James Ellroy, a great writer and interesting personality, I would have liked to learn more about him. Unfortunately this documentary, by Reinhard Jud, seems to only glaze over the man and show us a well-staged facade. Jud follows Ellroy around Los Angeles while Ellroy gives us tidbits of information about his life and some of that city's most interesting history and crimes.
These vignettes serve only to get us interested more in Ellroy, yet they do nearly nothing to tell us about the real man. Even when Ellroy visits the site of his mother's unsolved murder we feel a little empty and cheated. If Jud got to know Ellroy it doesn't show here. We feel as if we're on a tour bus with Ellroy as the guide, wishing he was somewhere else.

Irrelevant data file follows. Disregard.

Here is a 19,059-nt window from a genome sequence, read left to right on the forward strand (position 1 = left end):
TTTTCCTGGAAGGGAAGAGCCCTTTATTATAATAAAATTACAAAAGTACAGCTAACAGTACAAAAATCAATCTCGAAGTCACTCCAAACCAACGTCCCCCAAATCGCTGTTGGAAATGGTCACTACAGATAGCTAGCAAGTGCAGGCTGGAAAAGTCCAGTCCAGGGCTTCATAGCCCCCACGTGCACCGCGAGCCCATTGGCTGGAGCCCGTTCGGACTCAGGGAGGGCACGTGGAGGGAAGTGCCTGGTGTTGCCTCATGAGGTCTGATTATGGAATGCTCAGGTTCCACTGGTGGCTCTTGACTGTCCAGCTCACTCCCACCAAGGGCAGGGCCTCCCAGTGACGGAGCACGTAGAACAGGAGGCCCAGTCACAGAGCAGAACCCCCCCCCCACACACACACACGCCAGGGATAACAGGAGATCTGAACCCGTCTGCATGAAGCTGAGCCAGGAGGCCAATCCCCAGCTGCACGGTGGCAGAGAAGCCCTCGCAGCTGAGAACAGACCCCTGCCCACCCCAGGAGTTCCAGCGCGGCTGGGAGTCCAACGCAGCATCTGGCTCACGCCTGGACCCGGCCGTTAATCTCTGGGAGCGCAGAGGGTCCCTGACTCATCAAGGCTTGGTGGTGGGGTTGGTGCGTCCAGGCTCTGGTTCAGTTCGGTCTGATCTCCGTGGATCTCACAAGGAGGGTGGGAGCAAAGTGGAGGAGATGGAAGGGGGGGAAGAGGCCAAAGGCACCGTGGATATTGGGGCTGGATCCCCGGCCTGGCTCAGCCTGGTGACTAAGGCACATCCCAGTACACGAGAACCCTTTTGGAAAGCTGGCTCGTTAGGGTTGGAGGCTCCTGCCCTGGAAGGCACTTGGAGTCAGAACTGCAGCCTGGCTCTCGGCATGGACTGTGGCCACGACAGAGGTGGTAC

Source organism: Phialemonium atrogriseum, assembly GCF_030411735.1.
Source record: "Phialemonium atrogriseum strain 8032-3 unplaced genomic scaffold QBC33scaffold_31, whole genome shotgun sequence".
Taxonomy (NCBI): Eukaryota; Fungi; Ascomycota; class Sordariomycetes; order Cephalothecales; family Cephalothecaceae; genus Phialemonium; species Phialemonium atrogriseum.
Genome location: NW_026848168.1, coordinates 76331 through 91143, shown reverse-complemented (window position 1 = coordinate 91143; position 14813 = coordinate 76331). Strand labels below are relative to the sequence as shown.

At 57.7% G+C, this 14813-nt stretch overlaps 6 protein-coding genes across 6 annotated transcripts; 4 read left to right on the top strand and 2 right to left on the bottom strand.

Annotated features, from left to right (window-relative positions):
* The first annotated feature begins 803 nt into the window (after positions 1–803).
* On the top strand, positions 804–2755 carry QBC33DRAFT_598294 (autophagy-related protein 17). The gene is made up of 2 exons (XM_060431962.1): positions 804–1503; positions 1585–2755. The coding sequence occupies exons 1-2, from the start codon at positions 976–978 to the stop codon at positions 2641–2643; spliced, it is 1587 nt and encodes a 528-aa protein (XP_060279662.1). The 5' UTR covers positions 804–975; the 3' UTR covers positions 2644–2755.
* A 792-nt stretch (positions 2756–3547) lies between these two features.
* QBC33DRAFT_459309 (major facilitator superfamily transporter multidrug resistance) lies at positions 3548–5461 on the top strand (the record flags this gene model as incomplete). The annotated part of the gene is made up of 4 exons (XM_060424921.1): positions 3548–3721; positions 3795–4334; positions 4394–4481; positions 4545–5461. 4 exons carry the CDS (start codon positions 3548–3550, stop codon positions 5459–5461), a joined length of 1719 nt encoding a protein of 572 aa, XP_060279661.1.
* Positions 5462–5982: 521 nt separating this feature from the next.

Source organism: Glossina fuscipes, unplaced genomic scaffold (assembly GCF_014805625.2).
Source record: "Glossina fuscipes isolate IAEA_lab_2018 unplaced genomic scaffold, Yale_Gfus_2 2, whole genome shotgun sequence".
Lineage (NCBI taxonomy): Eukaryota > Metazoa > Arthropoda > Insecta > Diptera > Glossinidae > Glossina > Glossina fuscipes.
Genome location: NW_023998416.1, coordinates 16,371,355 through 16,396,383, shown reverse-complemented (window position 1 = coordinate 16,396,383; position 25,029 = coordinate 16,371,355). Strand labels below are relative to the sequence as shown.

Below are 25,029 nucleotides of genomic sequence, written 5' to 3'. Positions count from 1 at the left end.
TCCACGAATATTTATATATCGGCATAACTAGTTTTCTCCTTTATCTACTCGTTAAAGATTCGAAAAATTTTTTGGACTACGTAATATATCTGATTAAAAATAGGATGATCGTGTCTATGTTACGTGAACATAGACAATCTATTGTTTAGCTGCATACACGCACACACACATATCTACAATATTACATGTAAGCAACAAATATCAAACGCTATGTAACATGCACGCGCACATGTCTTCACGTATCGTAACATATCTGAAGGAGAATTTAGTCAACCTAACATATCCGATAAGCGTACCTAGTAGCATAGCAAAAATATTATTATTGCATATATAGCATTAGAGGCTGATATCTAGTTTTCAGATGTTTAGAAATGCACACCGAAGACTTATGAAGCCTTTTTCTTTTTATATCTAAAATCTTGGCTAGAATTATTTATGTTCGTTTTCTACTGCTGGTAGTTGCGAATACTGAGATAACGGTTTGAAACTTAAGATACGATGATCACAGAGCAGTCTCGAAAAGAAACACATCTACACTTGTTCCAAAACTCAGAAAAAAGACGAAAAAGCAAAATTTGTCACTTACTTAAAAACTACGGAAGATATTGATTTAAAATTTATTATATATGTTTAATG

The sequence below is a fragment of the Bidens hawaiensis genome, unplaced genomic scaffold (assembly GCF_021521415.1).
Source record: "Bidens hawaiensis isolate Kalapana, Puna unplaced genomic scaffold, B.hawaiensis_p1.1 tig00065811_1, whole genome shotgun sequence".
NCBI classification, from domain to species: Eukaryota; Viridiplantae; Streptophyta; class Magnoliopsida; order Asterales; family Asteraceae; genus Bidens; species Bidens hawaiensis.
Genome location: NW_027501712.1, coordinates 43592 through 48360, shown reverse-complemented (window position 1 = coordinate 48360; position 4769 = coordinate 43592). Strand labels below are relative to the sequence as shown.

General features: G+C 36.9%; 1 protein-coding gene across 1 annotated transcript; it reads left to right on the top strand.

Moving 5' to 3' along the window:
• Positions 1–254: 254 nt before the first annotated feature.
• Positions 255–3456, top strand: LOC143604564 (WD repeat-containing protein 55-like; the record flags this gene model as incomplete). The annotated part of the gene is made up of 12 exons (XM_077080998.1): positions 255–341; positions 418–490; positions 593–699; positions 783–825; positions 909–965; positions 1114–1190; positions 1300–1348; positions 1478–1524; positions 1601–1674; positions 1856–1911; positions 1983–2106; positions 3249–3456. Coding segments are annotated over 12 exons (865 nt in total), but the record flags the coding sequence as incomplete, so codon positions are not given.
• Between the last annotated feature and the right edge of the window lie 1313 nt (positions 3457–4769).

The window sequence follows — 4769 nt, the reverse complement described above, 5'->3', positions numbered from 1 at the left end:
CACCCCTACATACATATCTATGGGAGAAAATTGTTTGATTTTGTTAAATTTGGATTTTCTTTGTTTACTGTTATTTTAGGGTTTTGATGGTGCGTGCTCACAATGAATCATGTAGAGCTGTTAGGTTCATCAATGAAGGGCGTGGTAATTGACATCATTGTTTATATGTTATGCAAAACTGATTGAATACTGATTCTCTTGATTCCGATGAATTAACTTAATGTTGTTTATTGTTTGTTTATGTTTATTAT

There are some good moments in the film. Most of them involve Ellroy speaking about his youth and taking us through the neighborhoods that he used to haunt as a young man. These moments, sadly, are few and the rest of the film is filled with seemingly endless footage of L.A.
We get the impression that Jud could only get a minimal amount of footage with Ellroy, and had to beef up the film so it could reach a feature length status. This makes one believe that Jud should have attempted to spend more time with Ellroy, to do as any good documentary film-maker would do: get to know the subject intimately. Sadly, this wasn't the case.
I wish that the same amount of care and research that went into the excellent documentary "American Movie" could be invested in James Ellroy. He's a complex and interesting personality, and worthy of more than this film offers.
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